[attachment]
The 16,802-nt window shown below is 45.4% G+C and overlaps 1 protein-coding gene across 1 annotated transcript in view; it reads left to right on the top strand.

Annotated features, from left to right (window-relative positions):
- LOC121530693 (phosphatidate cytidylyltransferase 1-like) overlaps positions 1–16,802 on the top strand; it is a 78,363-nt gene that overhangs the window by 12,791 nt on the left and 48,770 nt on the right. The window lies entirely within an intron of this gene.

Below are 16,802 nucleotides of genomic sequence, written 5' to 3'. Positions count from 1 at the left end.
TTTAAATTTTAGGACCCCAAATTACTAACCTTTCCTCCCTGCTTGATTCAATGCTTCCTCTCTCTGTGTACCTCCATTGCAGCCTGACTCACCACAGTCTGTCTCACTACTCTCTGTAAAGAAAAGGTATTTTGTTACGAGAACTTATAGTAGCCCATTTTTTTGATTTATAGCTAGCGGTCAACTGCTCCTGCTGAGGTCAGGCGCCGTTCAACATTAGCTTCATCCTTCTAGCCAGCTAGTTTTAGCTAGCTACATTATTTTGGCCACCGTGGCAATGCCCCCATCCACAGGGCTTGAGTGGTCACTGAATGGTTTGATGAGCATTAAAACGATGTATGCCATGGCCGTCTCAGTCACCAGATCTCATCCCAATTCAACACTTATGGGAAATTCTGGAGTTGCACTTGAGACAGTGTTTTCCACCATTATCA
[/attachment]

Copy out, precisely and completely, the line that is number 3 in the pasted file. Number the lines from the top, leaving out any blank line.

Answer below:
- LOC121530693 (phosphatidate cytidylyltransferase 1-like) overlaps positions 1–16,802 on the top strand; it is a 78,363-nt gene that overhangs the window by 12,791 nt on the left and 48,770 nt on the right. The window lies entirely within an intron of this gene.